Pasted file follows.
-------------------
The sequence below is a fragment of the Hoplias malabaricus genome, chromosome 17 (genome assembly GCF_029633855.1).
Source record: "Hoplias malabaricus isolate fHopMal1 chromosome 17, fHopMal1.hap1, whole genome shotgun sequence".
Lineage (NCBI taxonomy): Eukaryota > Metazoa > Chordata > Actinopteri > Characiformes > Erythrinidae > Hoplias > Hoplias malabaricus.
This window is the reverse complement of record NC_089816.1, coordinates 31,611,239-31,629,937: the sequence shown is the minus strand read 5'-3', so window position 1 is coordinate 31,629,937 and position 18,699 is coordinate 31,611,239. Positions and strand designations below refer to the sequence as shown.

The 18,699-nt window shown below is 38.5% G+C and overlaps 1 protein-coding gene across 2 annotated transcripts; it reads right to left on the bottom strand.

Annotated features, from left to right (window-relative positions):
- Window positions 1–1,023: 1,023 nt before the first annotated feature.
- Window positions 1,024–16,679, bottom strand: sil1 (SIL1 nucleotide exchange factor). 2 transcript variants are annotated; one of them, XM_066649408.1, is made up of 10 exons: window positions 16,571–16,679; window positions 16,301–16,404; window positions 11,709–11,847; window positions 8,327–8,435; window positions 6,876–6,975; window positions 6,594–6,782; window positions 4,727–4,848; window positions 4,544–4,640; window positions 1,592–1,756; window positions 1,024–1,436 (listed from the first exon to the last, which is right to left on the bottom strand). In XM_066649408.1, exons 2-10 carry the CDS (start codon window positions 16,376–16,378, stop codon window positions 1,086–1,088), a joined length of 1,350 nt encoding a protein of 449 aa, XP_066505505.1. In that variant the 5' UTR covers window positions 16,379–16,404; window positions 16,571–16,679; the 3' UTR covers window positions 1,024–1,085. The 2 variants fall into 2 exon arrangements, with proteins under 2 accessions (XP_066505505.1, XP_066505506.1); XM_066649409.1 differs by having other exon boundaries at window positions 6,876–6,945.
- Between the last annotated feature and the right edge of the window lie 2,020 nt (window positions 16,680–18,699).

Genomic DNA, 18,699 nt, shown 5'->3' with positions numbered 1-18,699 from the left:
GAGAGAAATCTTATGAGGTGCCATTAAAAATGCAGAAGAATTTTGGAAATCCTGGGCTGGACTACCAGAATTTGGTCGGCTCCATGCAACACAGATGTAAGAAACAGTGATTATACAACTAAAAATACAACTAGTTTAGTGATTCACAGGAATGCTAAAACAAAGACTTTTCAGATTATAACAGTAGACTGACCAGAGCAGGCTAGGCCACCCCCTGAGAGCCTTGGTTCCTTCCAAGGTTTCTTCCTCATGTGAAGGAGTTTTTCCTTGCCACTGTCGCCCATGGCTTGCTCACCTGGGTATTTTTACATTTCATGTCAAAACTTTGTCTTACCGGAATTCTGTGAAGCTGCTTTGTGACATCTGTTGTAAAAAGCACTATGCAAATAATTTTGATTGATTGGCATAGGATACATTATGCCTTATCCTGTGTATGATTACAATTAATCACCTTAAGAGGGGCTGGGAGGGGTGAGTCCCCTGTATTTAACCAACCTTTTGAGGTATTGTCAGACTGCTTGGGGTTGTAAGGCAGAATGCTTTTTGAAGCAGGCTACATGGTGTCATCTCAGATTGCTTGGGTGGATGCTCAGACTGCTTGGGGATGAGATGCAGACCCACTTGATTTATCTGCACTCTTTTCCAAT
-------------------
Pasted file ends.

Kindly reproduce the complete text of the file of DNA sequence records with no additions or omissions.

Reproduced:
The sequence below is a fragment of the Hoplias malabaricus genome, chromosome 17 (genome assembly GCF_029633855.1).
Source record: "Hoplias malabaricus isolate fHopMal1 chromosome 17, fHopMal1.hap1, whole genome shotgun sequence".
Lineage (NCBI taxonomy): Eukaryota > Metazoa > Chordata > Actinopteri > Characiformes > Erythrinidae > Hoplias > Hoplias malabaricus.
This window is the reverse complement of record NC_089816.1, coordinates 31,611,239-31,629,937: the sequence shown is the minus strand read 5'-3', so window position 1 is coordinate 31,629,937 and position 18,699 is coordinate 31,611,239. Positions and strand designations below refer to the sequence as shown.

The 18,699-nt window shown below is 38.5% G+C and overlaps 1 protein-coding gene across 2 annotated transcripts; it reads right to left on the bottom strand.

Annotated features, from left to right (window-relative positions):
- Window positions 1–1,023: 1,023 nt before the first annotated feature.
- Window positions 1,024–16,679, bottom strand: sil1 (SIL1 nucleotide exchange factor). 2 transcript variants are annotated; one of them, XM_066649408.1, is made up of 10 exons: window positions 16,571–16,679; window positions 16,301–16,404; window positions 11,709–11,847; window positions 8,327–8,435; window positions 6,876–6,975; window positions 6,594–6,782; window positions 4,727–4,848; window positions 4,544–4,640; window positions 1,592–1,756; window positions 1,024–1,436 (listed from the first exon to the last, which is right to left on the bottom strand). In XM_066649408.1, exons 2-10 carry the CDS (start codon window positions 16,376–16,378, stop codon window positions 1,086–1,088), a joined length of 1,350 nt encoding a protein of 449 aa, XP_066505505.1. In that variant the 5' UTR covers window positions 16,379–16,404; window positions 16,571–16,679; the 3' UTR covers window positions 1,024–1,085. The 2 variants fall into 2 exon arrangements, with proteins under 2 accessions (XP_066505505.1, XP_066505506.1); XM_066649409.1 differs by having other exon boundaries at window positions 6,876–6,945.
- Between the last annotated feature and the right edge of the window lie 2,020 nt (window positions 16,680–18,699).

Genomic DNA, 18,699 nt, shown 5'->3' with positions numbered 1-18,699 from the left:
GAGAGAAATCTTATGAGGTGCCATTAAAAATGCAGAAGAATTTTGGAAATCCTGGGCTGGACTACCAGAATTTGGTCGGCTCCATGCAACACAGATGTAAGAAACAGTGATTATACAACTAAAAATACAACTAGTTTAGTGATTCACAGGAATGCTAAAACAAAGACTTTTCAGATTATAACAGTAGACTGACCAGAGCAGGCTAGGCCACCCCCTGAGAGCCTTGGTTCCTTCCAAGGTTTCTTCCTCATGTGAAGGAGTTTTTCCTTGCCACTGTCGCCCATGGCTTGCTCACCTGGGTATTTTTACATTTCATGTCAAAACTTTGTCTTACCGGAATTCTGTGAAGCTGCTTTGTGACATCTGTTGTAAAAAGCACTATGCAAATAATTTTGATTGATTGGCATAGGATACATTATGCCTTATCCTGTGTATGATTACAATTAATCACCTTAAGAGGGGCTGGGAGGGGTGAGTCCCCTGTATTTAACCAACCTTTTGAGGTATTGTCAGACTGCTTGGGGTTGTAAGGCAGAATGCTTTTTGAAGCAGGCTACATGGTGTCATCTCAGATTGCTTGGGTGGATGCTCAGACTGCTTGGGGATGAGATGCAGACCCACTTGATTTATCTGCACTCTTTTCCAAT